I’ll just quote from National Geographic for a lead here: “The study found that wild octopuses engage in “jealous murders,” gender bending, and once-in-a-lifetime sex—unlike their seemingly shy, unromantic captive brethren.” You wanna know more? Ok…
Headed to the swingers club, doubtless. Image from romsrini on Flickr
The sex life of the octopus has always been a little bit of a mystery to scientists– let’s face it, there’s an even chance that their own sex life is a mystery to you if you study octopus sex– largely because the ones in captivity are so loathe to bump uglies. It’s because of this knowledge gap that a team from UC Berkeley traveled to Indonesia to play voyeur, and were treated to a behavioral jackpot.
The male animals were jealously guarding their mates at almost all times, and when they perceived a challenge for her affection, they would simply strangle the other suitor to death with their tentacles. Perhaps more shocking, though, was the evidence of drag queens in the octopus community; smaller males, who would perhaps not be able to find a mate in open competition, disguised themselves as females by changing the colors of their skin, achieving a level of comfort before revealing themselves to be male.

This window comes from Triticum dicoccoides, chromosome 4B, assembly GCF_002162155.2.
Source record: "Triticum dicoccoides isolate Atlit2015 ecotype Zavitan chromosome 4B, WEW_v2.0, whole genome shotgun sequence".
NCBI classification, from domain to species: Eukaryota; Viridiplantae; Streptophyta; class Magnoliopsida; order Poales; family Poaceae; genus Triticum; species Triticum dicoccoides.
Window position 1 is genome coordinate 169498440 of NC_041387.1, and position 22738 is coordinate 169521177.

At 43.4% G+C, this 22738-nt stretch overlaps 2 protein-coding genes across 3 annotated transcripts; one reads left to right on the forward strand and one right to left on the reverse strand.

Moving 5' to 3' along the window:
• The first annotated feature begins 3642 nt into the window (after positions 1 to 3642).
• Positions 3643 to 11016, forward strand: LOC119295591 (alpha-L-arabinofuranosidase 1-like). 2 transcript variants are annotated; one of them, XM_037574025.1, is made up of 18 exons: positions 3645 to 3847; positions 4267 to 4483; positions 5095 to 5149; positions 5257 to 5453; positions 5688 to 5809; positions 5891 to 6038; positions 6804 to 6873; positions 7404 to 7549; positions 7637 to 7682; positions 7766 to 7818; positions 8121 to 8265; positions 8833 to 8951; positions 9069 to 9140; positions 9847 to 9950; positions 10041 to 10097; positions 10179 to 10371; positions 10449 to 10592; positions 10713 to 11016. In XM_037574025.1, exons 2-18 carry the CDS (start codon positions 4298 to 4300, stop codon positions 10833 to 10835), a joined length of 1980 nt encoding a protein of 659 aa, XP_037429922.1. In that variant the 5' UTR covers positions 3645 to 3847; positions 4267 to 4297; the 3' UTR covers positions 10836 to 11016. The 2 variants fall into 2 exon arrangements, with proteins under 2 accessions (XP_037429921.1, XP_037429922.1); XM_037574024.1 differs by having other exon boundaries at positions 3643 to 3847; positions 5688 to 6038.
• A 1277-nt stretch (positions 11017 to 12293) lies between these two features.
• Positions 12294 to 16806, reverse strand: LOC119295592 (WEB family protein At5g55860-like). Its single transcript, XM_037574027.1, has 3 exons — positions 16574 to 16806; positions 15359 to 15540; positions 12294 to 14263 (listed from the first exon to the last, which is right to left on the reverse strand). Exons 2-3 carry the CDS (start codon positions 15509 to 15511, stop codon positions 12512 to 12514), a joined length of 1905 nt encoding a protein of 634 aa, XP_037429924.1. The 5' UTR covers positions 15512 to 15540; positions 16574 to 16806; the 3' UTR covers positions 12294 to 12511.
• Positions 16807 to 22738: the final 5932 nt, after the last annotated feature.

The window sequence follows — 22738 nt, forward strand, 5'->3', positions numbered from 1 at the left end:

The team points out that these are not a unique species of octopus, and therefore it can be conjectured that others behave in the same fashion. I have to wonder if the scientists didn’t stumble into some sort of octopus version of bacchanalia.
We’ll even throw in a free album.